LINGUIST List 13.1667

Wed Jun 12 2002

Qs: Frequency Constructions, Hyphenation

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  1. Myroslava Dzikovska, Syntax and semantics of frequency constructions
  2. geilfuss, Hyphenation rules

Message 1: Syntax and semantics of frequency constructions

Date: Tue, 11 Jun 2002 13:51:09 -0400
From: Myroslava Dzikovska <>
Subject: Syntax and semantics of frequency constructions

Dear colleagues,

I'm working on parsing of frequency constructions like "take aspirin
twice a day" or "100 mg a day is a sufficient dose". Among other
things, I am having trouble figuring out what "a day" attaches to in
these cases, and how the semantic representations for these would look
like. If you have suggestions and references to other work done on
syntax and semantics of frequency expressions, particularly in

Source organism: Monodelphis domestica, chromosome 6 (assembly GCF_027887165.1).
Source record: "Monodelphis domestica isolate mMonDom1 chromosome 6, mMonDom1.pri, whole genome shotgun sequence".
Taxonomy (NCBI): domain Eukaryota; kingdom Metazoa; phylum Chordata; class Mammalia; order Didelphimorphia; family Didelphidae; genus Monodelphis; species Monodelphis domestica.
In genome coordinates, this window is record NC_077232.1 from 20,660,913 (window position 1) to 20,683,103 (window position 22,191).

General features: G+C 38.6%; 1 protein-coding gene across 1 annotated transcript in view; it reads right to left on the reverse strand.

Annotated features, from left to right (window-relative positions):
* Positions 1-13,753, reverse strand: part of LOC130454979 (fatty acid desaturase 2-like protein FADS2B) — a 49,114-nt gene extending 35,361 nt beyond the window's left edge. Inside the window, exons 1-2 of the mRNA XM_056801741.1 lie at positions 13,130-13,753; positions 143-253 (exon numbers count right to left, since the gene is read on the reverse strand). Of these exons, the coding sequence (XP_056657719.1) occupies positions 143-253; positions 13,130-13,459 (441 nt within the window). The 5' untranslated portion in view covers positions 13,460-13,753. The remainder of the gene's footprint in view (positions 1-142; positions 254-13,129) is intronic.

computationally oriented frameworks, I would greatly appreciate the



Myroslava Dzikovska

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Message 2: Hyphenation rules

Date: Wed, 12 Jun 2002 10:53:24 +0200
From: geilfuss <>
Subject: Hyphenation rules

One of the current topics of my research is hyphenation. Since written
language is one of the most neglected aspects of linguistic study and
hyphenation is only a minor aspect of written language, next to
nothing about hyphenation is found in almost all detailed studies
devoted to writing systems (one of the exceptions is Carney 1994). In
European languages, hyphenation seems--as far as I know-- to be based
on syllables and/or morphemes, but I have not been able to find any
serious information about hyphenation in non-European languages (for
instance, in the volume of Peter T. Daniels and William Bright on the
world's writing systems, one finds no remarks on hyphenation at
all). In order to search for some substantial cross-linguistic
generalisations, I therefore seek informations of any kind about
hyphenation rules in non-European languages.

Jochen Geilfuss-Wolfgang
University of Leipzig
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